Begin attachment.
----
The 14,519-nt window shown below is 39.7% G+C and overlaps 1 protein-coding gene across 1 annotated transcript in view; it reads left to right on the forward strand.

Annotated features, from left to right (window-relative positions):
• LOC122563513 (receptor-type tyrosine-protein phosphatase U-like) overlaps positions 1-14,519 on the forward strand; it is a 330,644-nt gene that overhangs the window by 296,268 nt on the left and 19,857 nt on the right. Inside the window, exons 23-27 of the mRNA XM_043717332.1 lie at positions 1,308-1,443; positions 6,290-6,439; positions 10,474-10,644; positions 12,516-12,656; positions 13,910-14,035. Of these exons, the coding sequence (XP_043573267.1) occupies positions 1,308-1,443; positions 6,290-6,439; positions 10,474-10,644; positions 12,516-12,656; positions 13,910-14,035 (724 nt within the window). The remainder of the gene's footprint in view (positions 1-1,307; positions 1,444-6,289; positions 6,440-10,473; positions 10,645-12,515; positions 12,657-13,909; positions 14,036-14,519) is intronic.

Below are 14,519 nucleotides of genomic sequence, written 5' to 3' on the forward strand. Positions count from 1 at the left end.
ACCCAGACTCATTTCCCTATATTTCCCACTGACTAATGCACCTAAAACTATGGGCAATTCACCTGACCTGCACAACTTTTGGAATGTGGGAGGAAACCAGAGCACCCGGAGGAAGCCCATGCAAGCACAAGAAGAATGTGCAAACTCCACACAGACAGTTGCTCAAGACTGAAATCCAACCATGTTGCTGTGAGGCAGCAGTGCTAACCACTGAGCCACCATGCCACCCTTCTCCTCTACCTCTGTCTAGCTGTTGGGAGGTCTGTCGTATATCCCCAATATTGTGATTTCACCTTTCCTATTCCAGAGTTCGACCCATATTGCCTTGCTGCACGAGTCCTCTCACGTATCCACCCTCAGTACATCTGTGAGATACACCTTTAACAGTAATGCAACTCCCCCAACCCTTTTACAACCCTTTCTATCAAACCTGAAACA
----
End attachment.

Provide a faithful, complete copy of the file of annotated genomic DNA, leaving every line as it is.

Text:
The 14,519-nt window shown below is 39.7% G+C and overlaps 1 protein-coding gene across 1 annotated transcript in view; it reads left to right on the forward strand.

Annotated features, from left to right (window-relative positions):
• LOC122563513 (receptor-type tyrosine-protein phosphatase U-like) overlaps positions 1-14,519 on the forward strand; it is a 330,644-nt gene that overhangs the window by 296,268 nt on the left and 19,857 nt on the right. Inside the window, exons 23-27 of the mRNA XM_043717332.1 lie at positions 1,308-1,443; positions 6,290-6,439; positions 10,474-10,644; positions 12,516-12,656; positions 13,910-14,035. Of these exons, the coding sequence (XP_043573267.1) occupies positions 1,308-1,443; positions 6,290-6,439; positions 10,474-10,644; positions 12,516-12,656; positions 13,910-14,035 (724 nt within the window). The remainder of the gene's footprint in view (positions 1-1,307; positions 1,444-6,289; positions 6,440-10,473; positions 10,645-12,515; positions 12,657-13,909; positions 14,036-14,519) is intronic.

Below are 14,519 nucleotides of genomic sequence, written 5' to 3' on the forward strand. Positions count from 1 at the left end.
ACCCAGACTCATTTCCCTATATTTCCCACTGACTAATGCACCTAAAACTATGGGCAATTCACCTGACCTGCACAACTTTTGGAATGTGGGAGGAAACCAGAGCACCCGGAGGAAGCCCATGCAAGCACAAGAAGAATGTGCAAACTCCACACAGACAGTTGCTCAAGACTGAAATCCAACCATGTTGCTGTGAGGCAGCAGTGCTAACCACTGAGCCACCATGCCACCCTTCTCCTCTACCTCTGTCTAGCTGTTGGGAGGTCTGTCGTATATCCCCAATATTGTGATTTCACCTTTCCTATTCCAGAGTTCGACCCATATTGCCTTGCTGCACGAGTCCTCTCACGTATCCACCCTCAGTACATCTGTGAGATACACCTTTAACAGTAATGCAACTCCCCCAACCCTTTTACAACCCTTTCTATCAAACCTGAAACA